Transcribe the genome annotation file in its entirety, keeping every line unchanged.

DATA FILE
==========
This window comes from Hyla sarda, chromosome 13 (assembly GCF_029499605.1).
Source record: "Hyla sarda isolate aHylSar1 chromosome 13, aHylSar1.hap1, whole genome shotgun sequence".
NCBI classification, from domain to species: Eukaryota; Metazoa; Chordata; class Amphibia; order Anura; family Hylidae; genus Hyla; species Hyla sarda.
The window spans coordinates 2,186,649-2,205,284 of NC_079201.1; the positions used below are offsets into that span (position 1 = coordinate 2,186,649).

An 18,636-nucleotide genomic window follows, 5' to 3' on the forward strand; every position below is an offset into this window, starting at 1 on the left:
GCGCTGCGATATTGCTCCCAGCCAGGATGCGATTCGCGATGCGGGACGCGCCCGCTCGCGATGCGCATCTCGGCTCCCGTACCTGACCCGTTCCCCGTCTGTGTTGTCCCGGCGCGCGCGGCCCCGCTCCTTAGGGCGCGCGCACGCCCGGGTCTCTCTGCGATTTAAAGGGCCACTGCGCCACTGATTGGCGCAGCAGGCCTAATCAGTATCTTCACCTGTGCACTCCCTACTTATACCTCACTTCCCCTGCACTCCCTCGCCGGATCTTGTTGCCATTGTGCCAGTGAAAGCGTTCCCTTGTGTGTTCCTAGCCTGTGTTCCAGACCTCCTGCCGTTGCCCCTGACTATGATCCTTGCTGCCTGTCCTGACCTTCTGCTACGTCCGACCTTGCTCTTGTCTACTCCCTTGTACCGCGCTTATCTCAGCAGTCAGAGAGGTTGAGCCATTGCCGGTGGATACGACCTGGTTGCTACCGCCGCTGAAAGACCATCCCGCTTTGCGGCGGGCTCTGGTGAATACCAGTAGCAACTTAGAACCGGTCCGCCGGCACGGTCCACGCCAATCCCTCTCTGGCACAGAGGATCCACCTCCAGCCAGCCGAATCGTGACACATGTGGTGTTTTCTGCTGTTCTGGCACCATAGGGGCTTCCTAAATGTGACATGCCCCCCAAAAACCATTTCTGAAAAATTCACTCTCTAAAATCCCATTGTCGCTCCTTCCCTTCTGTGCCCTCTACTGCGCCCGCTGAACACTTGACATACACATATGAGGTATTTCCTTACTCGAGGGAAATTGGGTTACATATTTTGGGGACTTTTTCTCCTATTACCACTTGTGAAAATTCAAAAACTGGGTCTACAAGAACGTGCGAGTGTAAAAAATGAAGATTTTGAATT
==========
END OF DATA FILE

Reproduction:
This window comes from Hyla sarda, chromosome 13 (assembly GCF_029499605.1).
Source record: "Hyla sarda isolate aHylSar1 chromosome 13, aHylSar1.hap1, whole genome shotgun sequence".
NCBI classification, from domain to species: Eukaryota; Metazoa; Chordata; class Amphibia; order Anura; family Hylidae; genus Hyla; species Hyla sarda.
The window spans coordinates 2,186,649-2,205,284 of NC_079201.1; the positions used below are offsets into that span (position 1 = coordinate 2,186,649).

An 18,636-nucleotide genomic window follows, 5' to 3' on the forward strand; every position below is an offset into this window, starting at 1 on the left:
GCGCTGCGATATTGCTCCCAGCCAGGATGCGATTCGCGATGCGGGACGCGCCCGCTCGCGATGCGCATCTCGGCTCCCGTACCTGACCCGTTCCCCGTCTGTGTTGTCCCGGCGCGCGCGGCCCCGCTCCTTAGGGCGCGCGCACGCCCGGGTCTCTCTGCGATTTAAAGGGCCACTGCGCCACTGATTGGCGCAGCAGGCCTAATCAGTATCTTCACCTGTGCACTCCCTACTTATACCTCACTTCCCCTGCACTCCCTCGCCGGATCTTGTTGCCATTGTGCCAGTGAAAGCGTTCCCTTGTGTGTTCCTAGCCTGTGTTCCAGACCTCCTGCCGTTGCCCCTGACTATGATCCTTGCTGCCTGTCCTGACCTTCTGCTACGTCCGACCTTGCTCTTGTCTACTCCCTTGTACCGCGCTTATCTCAGCAGTCAGAGAGGTTGAGCCATTGCCGGTGGATACGACCTGGTTGCTACCGCCGCTGAAAGACCATCCCGCTTTGCGGCGGGCTCTGGTGAATACCAGTAGCAACTTAGAACCGGTCCGCCGGCACGGTCCACGCCAATCCCTCTCTGGCACAGAGGATCCACCTCCAGCCAGCCGAATCGTGACACATGTGGTGTTTTCTGCTGTTCTGGCACCATAGGGGCTTCCTAAATGTGACATGCCCCCCAAAAACCATTTCTGAAAAATTCACTCTCTAAAATCCCATTGTCGCTCCTTCCCTTCTGTGCCCTCTACTGCGCCCGCTGAACACTTGACATACACATATGAGGTATTTCCTTACTCGAGGGAAATTGGGTTACATATTTTGGGGACTTTTTCTCCTATTACCACTTGTGAAAATTCAAAAACTGGGTCTACAAGAACGTGCGAGTGTAAAAAATGAAGATTTTGAATT